Jansen said of his beasts: "I make skeletons that are able to walk on the wind. Over time, these skeletons have become increasingly better at surviving the elements such as storms and water and eventually I want to put these animals out in herds on the beaches, so they will live their own lives."

Which is what we hope for our novels too, right?

Joan Lennon Instagram

Saturday, 19 September 2020

What's in a blog?

I usually trip headfirst into adventures, but before joining this Awfully Big one, I thought I should probably prepare. What exactly was I getting myself into? I mean, I know what a blog is, but what exactly is a blog? It sounds sticky.

Blogging history began in the 1980s with basic webpages that acted to log website activity and encourage user feedback. The term ‘weblog’ was first used in 1997 during the shift towards more journal-like usage of these webpages. One year later, Open Diary was launched providing space for regular personal updates to be shared and with a function inviting readers’ comments on content; the year after that the shortened term ‘blog’ was coined.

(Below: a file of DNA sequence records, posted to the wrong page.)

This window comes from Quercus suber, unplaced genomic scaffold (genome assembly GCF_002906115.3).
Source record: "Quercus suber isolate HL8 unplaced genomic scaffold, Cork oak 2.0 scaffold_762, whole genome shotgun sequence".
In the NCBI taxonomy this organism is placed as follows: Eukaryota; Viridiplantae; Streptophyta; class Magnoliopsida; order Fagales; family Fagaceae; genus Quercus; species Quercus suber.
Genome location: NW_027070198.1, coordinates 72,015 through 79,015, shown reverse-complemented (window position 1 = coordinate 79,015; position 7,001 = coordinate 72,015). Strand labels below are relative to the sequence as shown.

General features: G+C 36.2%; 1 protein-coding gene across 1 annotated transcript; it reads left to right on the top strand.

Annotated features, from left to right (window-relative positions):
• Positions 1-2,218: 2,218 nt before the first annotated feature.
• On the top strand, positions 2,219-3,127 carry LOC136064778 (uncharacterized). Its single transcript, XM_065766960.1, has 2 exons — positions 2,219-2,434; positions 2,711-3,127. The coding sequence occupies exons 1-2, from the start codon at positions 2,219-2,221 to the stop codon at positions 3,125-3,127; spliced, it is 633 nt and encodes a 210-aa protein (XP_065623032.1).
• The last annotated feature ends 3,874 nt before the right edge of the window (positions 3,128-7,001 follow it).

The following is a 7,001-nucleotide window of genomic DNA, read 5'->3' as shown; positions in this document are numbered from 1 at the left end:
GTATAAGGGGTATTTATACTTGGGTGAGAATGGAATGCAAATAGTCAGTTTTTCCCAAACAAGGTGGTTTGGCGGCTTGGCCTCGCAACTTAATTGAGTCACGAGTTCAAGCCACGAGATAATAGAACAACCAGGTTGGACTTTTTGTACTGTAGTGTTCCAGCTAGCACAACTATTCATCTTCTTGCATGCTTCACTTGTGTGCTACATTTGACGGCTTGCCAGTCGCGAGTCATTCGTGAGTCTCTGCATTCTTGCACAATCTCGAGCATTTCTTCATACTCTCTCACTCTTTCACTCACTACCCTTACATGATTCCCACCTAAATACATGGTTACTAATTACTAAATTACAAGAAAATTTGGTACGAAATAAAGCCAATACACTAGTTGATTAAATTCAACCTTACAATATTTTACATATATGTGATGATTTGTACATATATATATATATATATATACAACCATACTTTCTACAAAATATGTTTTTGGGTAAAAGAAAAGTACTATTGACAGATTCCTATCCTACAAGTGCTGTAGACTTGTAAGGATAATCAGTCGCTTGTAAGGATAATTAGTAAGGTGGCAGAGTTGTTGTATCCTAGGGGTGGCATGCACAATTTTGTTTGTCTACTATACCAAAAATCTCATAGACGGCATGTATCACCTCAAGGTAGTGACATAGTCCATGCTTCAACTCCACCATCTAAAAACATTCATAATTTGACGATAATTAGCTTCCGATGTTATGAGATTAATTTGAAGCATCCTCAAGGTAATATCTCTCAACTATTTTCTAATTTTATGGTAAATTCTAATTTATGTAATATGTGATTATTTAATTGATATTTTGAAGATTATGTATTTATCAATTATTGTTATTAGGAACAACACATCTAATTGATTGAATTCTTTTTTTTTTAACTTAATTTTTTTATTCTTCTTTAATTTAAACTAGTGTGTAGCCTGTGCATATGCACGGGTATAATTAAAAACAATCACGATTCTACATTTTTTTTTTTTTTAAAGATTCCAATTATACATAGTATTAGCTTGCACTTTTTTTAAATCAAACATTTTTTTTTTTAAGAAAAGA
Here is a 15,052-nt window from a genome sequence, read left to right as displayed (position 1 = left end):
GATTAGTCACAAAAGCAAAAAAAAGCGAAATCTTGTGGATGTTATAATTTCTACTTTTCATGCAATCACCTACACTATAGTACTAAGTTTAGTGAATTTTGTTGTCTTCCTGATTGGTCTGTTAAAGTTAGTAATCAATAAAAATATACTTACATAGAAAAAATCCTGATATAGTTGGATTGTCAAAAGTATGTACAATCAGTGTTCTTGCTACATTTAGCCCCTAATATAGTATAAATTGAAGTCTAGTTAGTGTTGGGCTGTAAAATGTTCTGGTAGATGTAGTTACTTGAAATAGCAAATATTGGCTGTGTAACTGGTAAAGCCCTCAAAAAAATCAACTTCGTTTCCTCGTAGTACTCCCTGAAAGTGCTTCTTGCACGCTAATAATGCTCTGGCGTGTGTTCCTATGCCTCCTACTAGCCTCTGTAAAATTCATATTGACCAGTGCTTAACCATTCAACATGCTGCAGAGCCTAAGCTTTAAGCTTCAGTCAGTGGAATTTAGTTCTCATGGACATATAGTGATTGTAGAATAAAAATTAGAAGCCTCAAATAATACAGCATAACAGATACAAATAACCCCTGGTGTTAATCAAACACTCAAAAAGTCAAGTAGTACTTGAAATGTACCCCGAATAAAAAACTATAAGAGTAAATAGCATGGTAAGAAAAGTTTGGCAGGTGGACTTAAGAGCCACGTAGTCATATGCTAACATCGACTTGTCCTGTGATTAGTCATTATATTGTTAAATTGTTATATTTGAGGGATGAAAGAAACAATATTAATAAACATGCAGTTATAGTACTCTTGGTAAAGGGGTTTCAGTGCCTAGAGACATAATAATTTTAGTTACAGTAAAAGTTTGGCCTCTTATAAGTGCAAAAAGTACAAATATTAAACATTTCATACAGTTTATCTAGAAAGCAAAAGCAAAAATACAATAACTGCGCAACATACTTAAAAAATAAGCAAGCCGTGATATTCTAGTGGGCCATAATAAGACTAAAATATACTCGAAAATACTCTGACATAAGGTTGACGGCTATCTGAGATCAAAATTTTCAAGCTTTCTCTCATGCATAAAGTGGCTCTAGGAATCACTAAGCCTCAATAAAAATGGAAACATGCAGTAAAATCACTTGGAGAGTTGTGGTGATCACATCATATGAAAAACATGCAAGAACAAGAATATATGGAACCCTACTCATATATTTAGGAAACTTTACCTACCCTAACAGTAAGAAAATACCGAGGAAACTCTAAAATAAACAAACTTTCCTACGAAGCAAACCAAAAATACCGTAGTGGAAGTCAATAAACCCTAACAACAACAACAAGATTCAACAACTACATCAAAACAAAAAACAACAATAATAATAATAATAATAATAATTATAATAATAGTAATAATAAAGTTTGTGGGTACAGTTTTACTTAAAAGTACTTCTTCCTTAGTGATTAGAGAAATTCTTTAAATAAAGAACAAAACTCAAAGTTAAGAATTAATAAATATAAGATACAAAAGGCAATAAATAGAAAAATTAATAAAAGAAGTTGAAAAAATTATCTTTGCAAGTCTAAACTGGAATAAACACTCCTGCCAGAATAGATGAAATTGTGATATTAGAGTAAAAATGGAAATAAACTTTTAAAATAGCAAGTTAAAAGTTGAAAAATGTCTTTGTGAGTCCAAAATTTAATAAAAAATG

So, should I treat my ABBA blogpost as a monthly diary entry? Are blogs like diaries? Not according to sociologist José van Dijck who argues for important distinctions to be made. Diaries are private spaces; online journals, by design, are public and invite an audience, the presence of which will affect what, why and how things are recorded.

The physical performance of diary-writing, says van Dijck, produces a ‘material, “authentic” artefact, inscribed in time and on paper’. Digital memories, conversely, are revisable, unreliable, ‘mediated’. This reminds me of philosopher Jacques Derrida’s work, in which handwriting embodies meaning and emotion: that is, pen and paper produce different modes of thought from typewriters (and, we can assume, from laptops and tablets).

Blogs quite quickly became politicised, used as virtual megaphones and digital homing pigeons in political campaigns and crises around the world. Youth activist Malala Yousafzai anonymously blogged for the BBC; her journal-like entries provided an escape route for voices trapped in Taliban-controlled areas of Pakistan.

Though blogs can function as overtly political spaces, most don’t. According to an important piece (and when I say important piece, I mean cartoon) in The New Yorker, blogs can be broken down by function, as follows:

©Roz Chast, The New York Times